Rioja is known primarily for its reds although it also makes white wines from the Viura and Malvasia grapes and rosés mainly from Garnacha. Most wineries (bodegas) have their own distinct red wine formula, but are normally a combination of Tempranillo, Garnacha and sometimes Graciano. Other red varieties recently approved into the Denominación de Origen Calificada (DOCa) regulations are the little-known Maturana Tinta, Maturana Parda, and Monastel (not to be confused with Monastrell). The most important of these by far is the king of native Spanish varieties, Tempranillo, which imbues the wines with complex and concentrated fruit flavours.

The Garnacha, meanwhile, bestows its wines with warm, ripe fruit and adds an alcohol punch. Graciano is an améliorateur grape (one that is added, often in small proportions, to add a little something to the final blend) and is found mainly in Reserva and Gran Reserva wines, albeit in small quantities (two to five percent), adding freshness and aroma, and enhancing the wines' ageing potential.

Crianza wines are aged for one year in oak followed by maturation for one year in bottle before being released for sale. Reservas must undergo a minimum of three years’ ageing before release, at least one of which should be in oak casks. Finally, Gran Reservas, which are only produced in the finest vintages, must spend at least five years maturing, of which at least two must be in oak.

Geographically, Rioja is divided in to three districts: Alavesa, Alta and Baja. Rioja Alavesa lies in the northwest of the La Rioja region in the Basque province of Álava. Along with Rioja Alta, it is the heartland of the Tempranillo grape. Rioja Alta, to the north-west and south of the Ebro River in the province of La Rioja, stretches as far as the city of Logroño. Elegance and poise is the hallmark of wines made here with Rioja Alta Tempranillo. Mazuelo (Carignan) is occasionally added to wines from this area to provide tannins and colour. Rioja Baja, located to the south-east, is the hottest of the three districts and specialises in Garnacha.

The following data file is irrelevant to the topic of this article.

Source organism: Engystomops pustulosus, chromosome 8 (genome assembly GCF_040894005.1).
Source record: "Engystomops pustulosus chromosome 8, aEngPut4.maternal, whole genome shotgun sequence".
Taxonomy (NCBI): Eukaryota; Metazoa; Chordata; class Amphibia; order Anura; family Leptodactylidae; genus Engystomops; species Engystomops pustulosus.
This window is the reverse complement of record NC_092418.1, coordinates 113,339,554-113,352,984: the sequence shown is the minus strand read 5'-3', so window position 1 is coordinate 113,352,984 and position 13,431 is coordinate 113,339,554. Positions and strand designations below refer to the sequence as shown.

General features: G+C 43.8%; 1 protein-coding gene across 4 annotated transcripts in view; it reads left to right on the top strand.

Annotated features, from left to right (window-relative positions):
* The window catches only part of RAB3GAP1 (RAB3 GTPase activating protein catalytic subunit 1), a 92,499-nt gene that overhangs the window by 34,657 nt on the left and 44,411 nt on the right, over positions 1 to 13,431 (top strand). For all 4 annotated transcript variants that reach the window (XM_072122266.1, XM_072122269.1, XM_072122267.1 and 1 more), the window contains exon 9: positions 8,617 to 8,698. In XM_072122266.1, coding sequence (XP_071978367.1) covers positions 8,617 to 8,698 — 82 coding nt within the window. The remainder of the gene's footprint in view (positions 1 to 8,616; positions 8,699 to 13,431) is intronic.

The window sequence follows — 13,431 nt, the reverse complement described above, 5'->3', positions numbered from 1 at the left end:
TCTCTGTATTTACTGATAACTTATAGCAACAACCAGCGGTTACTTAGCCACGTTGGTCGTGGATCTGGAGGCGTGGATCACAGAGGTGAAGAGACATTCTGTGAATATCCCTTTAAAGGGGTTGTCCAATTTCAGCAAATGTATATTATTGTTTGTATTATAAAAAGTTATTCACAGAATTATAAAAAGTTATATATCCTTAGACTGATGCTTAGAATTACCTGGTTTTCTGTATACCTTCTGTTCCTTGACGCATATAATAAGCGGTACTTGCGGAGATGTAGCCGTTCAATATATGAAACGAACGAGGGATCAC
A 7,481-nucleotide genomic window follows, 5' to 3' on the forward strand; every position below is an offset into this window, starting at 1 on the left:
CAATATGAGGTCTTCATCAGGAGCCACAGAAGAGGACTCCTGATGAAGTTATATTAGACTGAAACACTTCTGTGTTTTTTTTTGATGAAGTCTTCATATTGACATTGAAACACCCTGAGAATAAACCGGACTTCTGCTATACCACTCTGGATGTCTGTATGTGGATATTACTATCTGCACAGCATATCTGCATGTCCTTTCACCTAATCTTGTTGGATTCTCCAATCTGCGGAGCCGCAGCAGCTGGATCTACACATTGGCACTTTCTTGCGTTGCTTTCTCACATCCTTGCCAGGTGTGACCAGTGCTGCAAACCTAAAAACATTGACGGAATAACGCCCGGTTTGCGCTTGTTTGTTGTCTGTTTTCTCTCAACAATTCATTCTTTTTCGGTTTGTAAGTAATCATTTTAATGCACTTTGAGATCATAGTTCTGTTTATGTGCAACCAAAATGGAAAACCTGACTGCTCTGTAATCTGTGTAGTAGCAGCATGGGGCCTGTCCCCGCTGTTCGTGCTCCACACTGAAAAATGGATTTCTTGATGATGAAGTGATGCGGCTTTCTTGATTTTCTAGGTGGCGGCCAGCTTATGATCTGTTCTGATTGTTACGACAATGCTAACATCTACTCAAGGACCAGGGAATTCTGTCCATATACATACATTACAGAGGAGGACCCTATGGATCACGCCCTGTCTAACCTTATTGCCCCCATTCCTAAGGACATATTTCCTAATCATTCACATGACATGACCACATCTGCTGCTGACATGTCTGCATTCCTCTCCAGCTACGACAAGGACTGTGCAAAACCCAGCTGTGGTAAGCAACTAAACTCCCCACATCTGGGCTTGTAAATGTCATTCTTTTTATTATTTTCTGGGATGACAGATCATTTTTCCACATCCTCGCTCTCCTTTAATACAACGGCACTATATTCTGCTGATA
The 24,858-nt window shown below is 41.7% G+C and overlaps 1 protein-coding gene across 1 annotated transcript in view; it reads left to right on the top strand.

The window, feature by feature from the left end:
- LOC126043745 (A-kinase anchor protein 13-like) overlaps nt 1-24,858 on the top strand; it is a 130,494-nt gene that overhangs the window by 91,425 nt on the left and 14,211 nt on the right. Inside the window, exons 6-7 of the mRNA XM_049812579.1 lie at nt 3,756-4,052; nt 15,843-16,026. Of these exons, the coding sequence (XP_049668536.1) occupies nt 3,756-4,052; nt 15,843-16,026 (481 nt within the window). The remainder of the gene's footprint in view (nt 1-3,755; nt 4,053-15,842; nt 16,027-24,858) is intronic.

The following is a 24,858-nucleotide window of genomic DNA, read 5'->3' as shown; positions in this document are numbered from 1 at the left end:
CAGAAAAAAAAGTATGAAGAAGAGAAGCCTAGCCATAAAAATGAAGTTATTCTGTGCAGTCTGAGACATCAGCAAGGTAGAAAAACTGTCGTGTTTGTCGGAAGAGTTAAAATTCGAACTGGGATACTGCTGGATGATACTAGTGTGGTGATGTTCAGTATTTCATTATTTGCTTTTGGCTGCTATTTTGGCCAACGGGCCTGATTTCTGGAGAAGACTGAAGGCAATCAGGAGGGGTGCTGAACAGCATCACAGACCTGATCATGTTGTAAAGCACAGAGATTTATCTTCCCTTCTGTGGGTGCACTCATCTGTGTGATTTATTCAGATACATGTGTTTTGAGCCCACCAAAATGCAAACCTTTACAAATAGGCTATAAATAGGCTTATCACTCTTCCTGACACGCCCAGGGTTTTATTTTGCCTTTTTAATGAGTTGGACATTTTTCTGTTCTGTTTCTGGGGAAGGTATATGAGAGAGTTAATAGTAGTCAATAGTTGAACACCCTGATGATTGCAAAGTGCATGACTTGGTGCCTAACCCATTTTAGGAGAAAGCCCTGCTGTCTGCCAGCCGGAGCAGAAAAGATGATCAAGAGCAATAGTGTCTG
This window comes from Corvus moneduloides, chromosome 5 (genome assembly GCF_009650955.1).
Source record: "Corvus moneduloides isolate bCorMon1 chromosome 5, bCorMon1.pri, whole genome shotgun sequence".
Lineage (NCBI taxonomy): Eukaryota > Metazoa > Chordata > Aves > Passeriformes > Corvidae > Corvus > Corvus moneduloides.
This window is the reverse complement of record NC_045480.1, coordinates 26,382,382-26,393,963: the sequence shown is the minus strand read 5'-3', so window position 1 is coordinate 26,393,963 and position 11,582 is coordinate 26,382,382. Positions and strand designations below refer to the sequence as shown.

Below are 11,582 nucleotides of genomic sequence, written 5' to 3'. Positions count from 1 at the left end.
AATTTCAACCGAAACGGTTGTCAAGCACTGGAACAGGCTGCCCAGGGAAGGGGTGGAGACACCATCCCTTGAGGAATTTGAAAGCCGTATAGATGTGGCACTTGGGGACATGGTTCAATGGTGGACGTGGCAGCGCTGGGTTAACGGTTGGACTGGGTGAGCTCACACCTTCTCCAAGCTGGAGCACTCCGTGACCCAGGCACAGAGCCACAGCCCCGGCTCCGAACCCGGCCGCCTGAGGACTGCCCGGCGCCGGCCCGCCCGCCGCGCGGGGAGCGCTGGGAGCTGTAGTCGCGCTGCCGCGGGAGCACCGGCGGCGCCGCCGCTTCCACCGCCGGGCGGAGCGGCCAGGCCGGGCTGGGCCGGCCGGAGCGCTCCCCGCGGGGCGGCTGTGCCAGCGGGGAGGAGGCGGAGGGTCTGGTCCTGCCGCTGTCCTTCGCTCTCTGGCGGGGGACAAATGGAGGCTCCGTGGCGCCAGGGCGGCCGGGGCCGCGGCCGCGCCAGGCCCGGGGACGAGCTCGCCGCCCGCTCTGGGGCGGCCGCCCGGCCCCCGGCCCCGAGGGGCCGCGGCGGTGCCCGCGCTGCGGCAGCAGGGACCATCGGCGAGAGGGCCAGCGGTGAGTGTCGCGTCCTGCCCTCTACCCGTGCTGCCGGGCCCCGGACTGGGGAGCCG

Rioja has witnessed a broad stylistic evolution over the years. The classic Riojas pioneered by Murrieta and Riscal in the 19thcentury were distinguished by long oak-barrel-ageing whereas the modern style, represented by Marqués de Cáceres since 1970, showcases the fruit and freshness of Tempranillo, keeping oak ageing to the legal minimum. The post-modern school that emerged in the late 1990s from producers like Palacios Remondo and Finca Allende concentrate on making wines from old vines or specific vineyard plots to accentuate the terroir, and using larger proportions of minority varietals such as Graciano.

The alta expression wines, pioneered by Finca Allende (among others) and later taken up by almost every other producer in Rioja, represent the newest flagship category in Rioja. Alongside the traditional Gran Reservas, alta expression wines are limited production and come from low-yielding vines, often from a single vineyard, and are hand-picked. Excellent examples of this style are Artadi's Pagos Viejos and El Pison.

However, modernisation has not held back the continuation of successful traditional styles as well. Happily long-established houses such La Rioja Alta, CVNE and Marques de Vargas continue to make graceful, old style wines better than ever before.

White Rioja is typically produced by the Viura grape which must comprise at least 51 percent of the blend; the rest can be made up by other, recently-authorised varieties, namely Sauvignon Blanc, Chardonnay and Verdejo, as well as the native Maturana Blanca, Tempranillo Blanco, and Turruntés (not to be mistaken for Torrontés).

Recommended Producers:
Finca Allende, Amezola de la Mora, Artadi, CVNE, Marqués de Vargas, Palacios Remondo, La Rioja Alta, Murrieta.